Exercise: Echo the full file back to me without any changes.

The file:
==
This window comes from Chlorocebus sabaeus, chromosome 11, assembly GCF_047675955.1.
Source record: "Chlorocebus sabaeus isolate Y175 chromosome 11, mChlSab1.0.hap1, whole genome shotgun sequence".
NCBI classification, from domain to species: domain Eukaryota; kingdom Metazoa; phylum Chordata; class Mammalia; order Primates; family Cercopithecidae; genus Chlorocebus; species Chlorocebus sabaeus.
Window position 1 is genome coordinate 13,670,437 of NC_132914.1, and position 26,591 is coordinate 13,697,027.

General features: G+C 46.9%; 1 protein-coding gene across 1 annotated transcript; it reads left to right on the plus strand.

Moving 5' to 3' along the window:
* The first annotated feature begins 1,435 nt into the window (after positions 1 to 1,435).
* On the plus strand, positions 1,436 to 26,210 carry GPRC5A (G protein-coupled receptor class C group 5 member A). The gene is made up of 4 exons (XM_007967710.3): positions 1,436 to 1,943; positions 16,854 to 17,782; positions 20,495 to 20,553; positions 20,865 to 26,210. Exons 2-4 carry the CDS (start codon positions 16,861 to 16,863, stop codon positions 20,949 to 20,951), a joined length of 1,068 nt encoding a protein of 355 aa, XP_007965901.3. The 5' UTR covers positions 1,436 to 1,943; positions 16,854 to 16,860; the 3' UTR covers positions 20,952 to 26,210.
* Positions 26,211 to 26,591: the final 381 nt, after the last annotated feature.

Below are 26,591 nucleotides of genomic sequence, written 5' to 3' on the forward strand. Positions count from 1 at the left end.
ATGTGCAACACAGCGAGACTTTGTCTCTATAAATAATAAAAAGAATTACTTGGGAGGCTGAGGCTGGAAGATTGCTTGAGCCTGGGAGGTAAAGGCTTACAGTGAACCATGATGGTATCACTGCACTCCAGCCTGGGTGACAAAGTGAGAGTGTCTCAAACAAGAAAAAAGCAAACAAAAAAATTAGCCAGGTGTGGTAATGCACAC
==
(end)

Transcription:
This window comes from Chlorocebus sabaeus, chromosome 11, assembly GCF_047675955.1.
Source record: "Chlorocebus sabaeus isolate Y175 chromosome 11, mChlSab1.0.hap1, whole genome shotgun sequence".
NCBI classification, from domain to species: domain Eukaryota; kingdom Metazoa; phylum Chordata; class Mammalia; order Primates; family Cercopithecidae; genus Chlorocebus; species Chlorocebus sabaeus.
Window position 1 is genome coordinate 13,670,437 of NC_132914.1, and position 26,591 is coordinate 13,697,027.

General features: G+C 46.9%; 1 protein-coding gene across 1 annotated transcript; it reads left to right on the plus strand.

Moving 5' to 3' along the window:
* The first annotated feature begins 1,435 nt into the window (after positions 1 to 1,435).
* On the plus strand, positions 1,436 to 26,210 carry GPRC5A (G protein-coupled receptor class C group 5 member A). The gene is made up of 4 exons (XM_007967710.3): positions 1,436 to 1,943; positions 16,854 to 17,782; positions 20,495 to 20,553; positions 20,865 to 26,210. Exons 2-4 carry the CDS (start codon positions 16,861 to 16,863, stop codon positions 20,949 to 20,951), a joined length of 1,068 nt encoding a protein of 355 aa, XP_007965901.3. The 5' UTR covers positions 1,436 to 1,943; positions 16,854 to 16,860; the 3' UTR covers positions 20,952 to 26,210.
* Positions 26,211 to 26,591: the final 381 nt, after the last annotated feature.

Below are 26,591 nucleotides of genomic sequence, written 5' to 3' on the forward strand. Positions count from 1 at the left end.
ATGTGCAACACAGCGAGACTTTGTCTCTATAAATAATAAAAAGAATTACTTGGGAGGCTGAGGCTGGAAGATTGCTTGAGCCTGGGAGGTAAAGGCTTACAGTGAACCATGATGGTATCACTGCACTCCAGCCTGGGTGACAAAGTGAGAGTGTCTCAAACAAGAAAAAAGCAAACAAAAAAATTAGCCAGGTGTGGTAATGCACAC